Mr Major must always have known that Sir Leon Brittan, his preferred candidate, had no chance. Sir Leon, although well-qualified, suffered from his association with a country that has so often been in tight corners surrounded by freshly painted floor. But this time Mr Major had been confident that opposition to Mr Dehaene's candidacy was sufficiently strong for the UK not to be isolated. In the event this support melted away. Italy and Spain switched their votes in the second round from Mr Lubbers to Mr Dehaene, in the interests of a speedy decision.
It was one of the most spectacular fiascos in the history of an organisation that is getting used to the smell of bad blood. The debacle, now to be resolved by the Germans, who take over the EU presidency from the Greeks on 1 July and have proposed a special summit on 15 July to resolve the impasse, has laid bare the divisions over Europe's future construction.
'There are two perceptions of Europe,' the Italian Prime Minister, Silvio Berlusconi, said before the deadlock. 'One is of an integrated Europe with strict rules, the other of an economic and security area with looser regulations. Mr Dehaene and Mr Lubbers each represent one of these perceptions, that is why the choice is difficult.'
Yet this does not represent the emergence of a new, alternative power centre in the EU, but the fragmentation of what was there before. The Netherlands is furious with Germany, but the Benelux alliance, the other key EU grouping, has not held together either.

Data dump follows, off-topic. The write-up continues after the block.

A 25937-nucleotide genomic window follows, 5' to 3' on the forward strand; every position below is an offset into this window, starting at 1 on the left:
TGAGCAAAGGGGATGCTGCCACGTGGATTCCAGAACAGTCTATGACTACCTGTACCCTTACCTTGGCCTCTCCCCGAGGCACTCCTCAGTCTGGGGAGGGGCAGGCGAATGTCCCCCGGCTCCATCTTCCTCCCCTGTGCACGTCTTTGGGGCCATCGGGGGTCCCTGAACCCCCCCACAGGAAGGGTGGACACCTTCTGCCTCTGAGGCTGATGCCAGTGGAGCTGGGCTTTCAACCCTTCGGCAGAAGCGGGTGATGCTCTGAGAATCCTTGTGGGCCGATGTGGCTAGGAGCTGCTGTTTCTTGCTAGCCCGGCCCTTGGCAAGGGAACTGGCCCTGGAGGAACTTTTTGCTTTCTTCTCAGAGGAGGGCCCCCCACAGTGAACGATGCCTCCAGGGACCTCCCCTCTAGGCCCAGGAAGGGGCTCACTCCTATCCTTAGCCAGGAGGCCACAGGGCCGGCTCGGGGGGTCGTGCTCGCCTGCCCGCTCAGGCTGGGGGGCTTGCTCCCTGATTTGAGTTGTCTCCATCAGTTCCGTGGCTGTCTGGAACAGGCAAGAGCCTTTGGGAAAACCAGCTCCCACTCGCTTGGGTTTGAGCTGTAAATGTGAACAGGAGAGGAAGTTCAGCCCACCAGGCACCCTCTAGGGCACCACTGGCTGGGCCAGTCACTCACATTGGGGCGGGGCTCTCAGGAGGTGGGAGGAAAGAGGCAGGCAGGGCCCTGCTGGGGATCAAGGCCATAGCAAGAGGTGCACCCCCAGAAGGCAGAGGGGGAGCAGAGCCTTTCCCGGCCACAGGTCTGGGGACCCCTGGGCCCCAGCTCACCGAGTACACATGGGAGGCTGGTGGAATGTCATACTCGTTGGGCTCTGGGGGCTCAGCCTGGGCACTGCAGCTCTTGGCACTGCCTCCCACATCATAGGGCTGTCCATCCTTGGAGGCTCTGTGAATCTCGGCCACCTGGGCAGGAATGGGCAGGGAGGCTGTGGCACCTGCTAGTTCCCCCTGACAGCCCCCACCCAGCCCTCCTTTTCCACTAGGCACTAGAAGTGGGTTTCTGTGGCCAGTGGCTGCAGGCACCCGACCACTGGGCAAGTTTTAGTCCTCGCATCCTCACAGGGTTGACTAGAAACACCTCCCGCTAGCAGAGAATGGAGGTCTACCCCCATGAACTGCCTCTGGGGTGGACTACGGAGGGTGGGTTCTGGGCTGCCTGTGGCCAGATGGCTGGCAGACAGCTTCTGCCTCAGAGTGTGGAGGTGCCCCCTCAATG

In withdrawing his own candidature, Mr Lubbers said nothing of Mr Dehaene, but talked of the need for new candidates to emerge. The strength of the Franco-German alliance has enraged smaller countries, such as Denmark and Portugal. Italy, whose new government Britain had hoped would prove an important Euro-ally, has proved unreliable. Britain again appears at serious odds with the rest of the Union. None of this bodes well for the forthcoming debate on revision of the Maastricht treaty.
The search for a solution will force either Britain or Germany, both backed into a political corner, to give up positions that are strongly held. It will be difficult to find a third candidate acceptable to all in time for the new session of the European Parliament in late July, which now has the power to endorse the new Commission.
The Irish Gatt chief, Peter Sutherland, would be a popular choice with Britain, France and most small countries. But he does not yet have the backing of his own government and has never held any elected or political office. The Irish government will not push him, because he is in the wrong party; even yesterday, as his name echoed through the corridors, Albert Reynolds, the Irish Prime Minister, insisted: 'He has not been ruled in. There is no substance in stories that there is support for Sutherland.'
Fresh Belgian candidates, perhaps desirable to help scotch the idea that Europe has something against the country, are thin on the ground. Etienne Davignon, president of Societe Generale, the country's principal bank, was a candidate for the Commission presidency in 1984, but many think his time is now past. The Economics Minister, Philippe Maystadt, is little known. No other names have as yet been thrown into the ring.
The Greeks yesterday suggested Mr Delors be asked to extend his mandate for a further year, which would make it impossible for him to return to Paris to fight the French presidential elections next year. He has, in any case, always said he does not want to preside over a commission of 21 members. It is not the legacy this dedicated European hoped to bequeath; rupture, fragmentation, uncertainty, apparently continuing a three-year run of bad luck.